The “Club Colombia” name has that native South-American look too. It tells us, in Spanish of course, that it is “Desde 1889”. Something that gives it some decent heritage. At the bottom, under the words “Extra Fina”, I’m informed that it says something along the lines of “Brewed longer for a fine taste”. Translators, do please leave a comment at the end of this post.
So, will Club Colombia Premium taste the same as its Colombian cousin and join it as one of the best Latin American beers? More importantly, should you buy it? There’s only one way to find out. It’s time to unscrew the bottle and sample the contents.
It looks much the same as Aguila did, just minus the frothy head. The amber is a little deeper. And the head is much smaller and patchier. Altogether unimpressive.
Does it have a smell? Yes, it has the same smell of lagery blended malted barley. That makes it smell not just like its Colombian stable-mate, but like nearly every pilsner style lager in the world. Not strong or unpleasant, just straightforward and uncomplicated.
But what does it taste like? The first couple of gulps of this refrigerated bottle of Club Colombia Premium lager aren’t bad. But they’re not great either. Being a lager, it has no flavour whatsoever. That leaves it fighting every other lager in the world on the basis of aftertaste. Aguila was brilliant by having the least offensive aftertaste since the potato was discovered. Club Colombia Premium however does what almost every other lager in the world does: it has that lagery “bite” with a bitter aftertaste.
It’s not a bad example of lagery aftertaste. Not as unpleasant as some. Not as drinkable as others. Just sitting somewhere around the word “average”, trying not to be noticed.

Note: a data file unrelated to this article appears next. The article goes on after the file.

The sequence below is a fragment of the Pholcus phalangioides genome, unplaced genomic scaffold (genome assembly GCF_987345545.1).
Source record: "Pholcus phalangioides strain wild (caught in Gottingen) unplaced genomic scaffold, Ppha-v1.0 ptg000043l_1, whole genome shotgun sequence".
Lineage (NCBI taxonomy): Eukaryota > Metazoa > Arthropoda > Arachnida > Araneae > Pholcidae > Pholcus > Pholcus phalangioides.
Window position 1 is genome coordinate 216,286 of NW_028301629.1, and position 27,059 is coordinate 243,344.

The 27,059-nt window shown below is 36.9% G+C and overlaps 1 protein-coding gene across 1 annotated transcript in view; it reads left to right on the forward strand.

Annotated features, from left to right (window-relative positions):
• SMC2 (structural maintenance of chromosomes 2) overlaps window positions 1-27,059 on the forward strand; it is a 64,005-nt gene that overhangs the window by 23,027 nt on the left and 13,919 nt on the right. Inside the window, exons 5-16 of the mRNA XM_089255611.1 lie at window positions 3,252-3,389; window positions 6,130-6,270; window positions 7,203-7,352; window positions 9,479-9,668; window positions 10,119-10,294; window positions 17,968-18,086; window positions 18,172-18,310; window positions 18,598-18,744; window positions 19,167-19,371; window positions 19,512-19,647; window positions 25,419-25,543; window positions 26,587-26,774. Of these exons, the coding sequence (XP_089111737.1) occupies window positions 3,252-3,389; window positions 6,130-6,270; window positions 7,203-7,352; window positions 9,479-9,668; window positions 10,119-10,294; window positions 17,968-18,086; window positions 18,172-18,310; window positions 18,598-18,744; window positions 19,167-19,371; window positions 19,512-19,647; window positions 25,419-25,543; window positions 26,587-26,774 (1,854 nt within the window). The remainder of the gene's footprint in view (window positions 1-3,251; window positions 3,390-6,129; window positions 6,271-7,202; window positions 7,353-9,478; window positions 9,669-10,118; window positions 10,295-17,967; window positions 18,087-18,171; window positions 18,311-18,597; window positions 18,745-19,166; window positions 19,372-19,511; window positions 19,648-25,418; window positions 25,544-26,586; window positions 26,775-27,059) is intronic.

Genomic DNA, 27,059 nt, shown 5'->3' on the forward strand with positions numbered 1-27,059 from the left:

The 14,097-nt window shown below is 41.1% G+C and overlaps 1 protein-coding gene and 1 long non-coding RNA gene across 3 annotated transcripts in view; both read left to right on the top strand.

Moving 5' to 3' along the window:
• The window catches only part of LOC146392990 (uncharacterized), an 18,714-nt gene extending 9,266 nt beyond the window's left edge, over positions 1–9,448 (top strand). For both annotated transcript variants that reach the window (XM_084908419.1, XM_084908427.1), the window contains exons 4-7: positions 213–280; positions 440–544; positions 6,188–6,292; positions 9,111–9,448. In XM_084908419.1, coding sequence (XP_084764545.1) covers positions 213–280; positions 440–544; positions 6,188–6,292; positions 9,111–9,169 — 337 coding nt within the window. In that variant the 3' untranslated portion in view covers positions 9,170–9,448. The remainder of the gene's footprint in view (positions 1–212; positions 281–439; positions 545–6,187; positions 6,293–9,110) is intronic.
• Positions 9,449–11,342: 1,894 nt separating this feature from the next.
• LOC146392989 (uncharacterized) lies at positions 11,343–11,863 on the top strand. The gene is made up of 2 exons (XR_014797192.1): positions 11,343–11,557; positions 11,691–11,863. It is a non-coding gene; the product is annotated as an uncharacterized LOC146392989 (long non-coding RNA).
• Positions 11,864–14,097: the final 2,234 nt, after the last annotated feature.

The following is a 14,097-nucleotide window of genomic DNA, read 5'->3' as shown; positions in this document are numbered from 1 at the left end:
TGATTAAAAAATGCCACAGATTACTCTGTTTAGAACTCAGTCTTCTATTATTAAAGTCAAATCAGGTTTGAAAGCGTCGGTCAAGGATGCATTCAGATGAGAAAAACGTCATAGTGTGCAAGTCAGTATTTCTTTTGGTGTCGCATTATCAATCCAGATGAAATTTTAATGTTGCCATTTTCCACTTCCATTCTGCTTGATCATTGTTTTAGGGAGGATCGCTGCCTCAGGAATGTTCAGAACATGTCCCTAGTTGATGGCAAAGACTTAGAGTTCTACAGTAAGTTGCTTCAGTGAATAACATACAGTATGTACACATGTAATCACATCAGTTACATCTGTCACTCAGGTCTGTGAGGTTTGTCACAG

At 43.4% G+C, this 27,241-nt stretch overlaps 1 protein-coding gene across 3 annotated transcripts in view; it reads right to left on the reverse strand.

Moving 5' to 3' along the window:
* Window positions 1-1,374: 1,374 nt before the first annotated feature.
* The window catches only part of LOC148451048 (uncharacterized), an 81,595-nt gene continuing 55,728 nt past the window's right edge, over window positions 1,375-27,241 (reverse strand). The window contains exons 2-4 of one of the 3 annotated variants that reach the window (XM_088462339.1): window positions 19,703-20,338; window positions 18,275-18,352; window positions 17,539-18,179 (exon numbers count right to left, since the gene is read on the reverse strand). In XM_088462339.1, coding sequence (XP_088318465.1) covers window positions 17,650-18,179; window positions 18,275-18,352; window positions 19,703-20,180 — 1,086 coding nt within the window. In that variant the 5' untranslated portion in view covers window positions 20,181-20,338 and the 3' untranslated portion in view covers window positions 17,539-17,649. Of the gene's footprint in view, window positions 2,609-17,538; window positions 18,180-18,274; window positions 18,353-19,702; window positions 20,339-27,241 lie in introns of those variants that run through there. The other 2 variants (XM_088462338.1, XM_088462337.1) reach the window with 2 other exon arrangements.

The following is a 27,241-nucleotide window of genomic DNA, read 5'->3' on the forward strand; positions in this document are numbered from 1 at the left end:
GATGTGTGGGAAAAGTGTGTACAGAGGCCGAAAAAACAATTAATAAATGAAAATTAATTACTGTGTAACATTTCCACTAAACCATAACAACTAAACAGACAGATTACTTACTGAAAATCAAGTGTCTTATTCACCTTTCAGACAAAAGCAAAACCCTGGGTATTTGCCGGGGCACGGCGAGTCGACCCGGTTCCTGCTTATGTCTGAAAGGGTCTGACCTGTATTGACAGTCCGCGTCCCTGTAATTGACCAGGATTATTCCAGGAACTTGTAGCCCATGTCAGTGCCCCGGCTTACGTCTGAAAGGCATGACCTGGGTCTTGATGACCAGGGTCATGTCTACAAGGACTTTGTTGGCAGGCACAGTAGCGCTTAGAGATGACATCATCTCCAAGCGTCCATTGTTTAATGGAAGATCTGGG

What am I enjoying about this cool bottle of Club Colombia Premium “Extra Fina”? For starters, it’s refreshing, at least while cold. The bitter aftertaste “bite” is by no means the worst around. And that makes this quite drinkable by lager standards. It’s also quite well made and not a gassy experience.
There are, of course, one or two problems with Club Colombia. The way it tastes makes it almost identical to hundreds of other lagers around the world. That makes it indistinctive, unoriginal and boring. And, at a meagre 4% volume, it’s not strong enough to compete with the world’s other premium lagers.
Where does all this leave Club Colombia Premium “Extra Fina”? This will no doubt enrage the lager purists out there who would happily murder anyone who dislikes the bitter aftertaste “bite”, but, I have to say that I don’t rate it. Aguila was great because it did something different with it. Club Colombia however just did what all the competition does, and it does it weaker than they do. If you’re travelling in Colombia, I’d happily drink this. But, if you have a shop shelf filled with interesting beers from all around the globe, pick something nicer instead.
Have you tried Club Colobia Premium “Extra Fina”? Do you work for Bavaria S.A.? If so, do please leave a comment with any corrections, opinions, requests, recommendations and places to buy.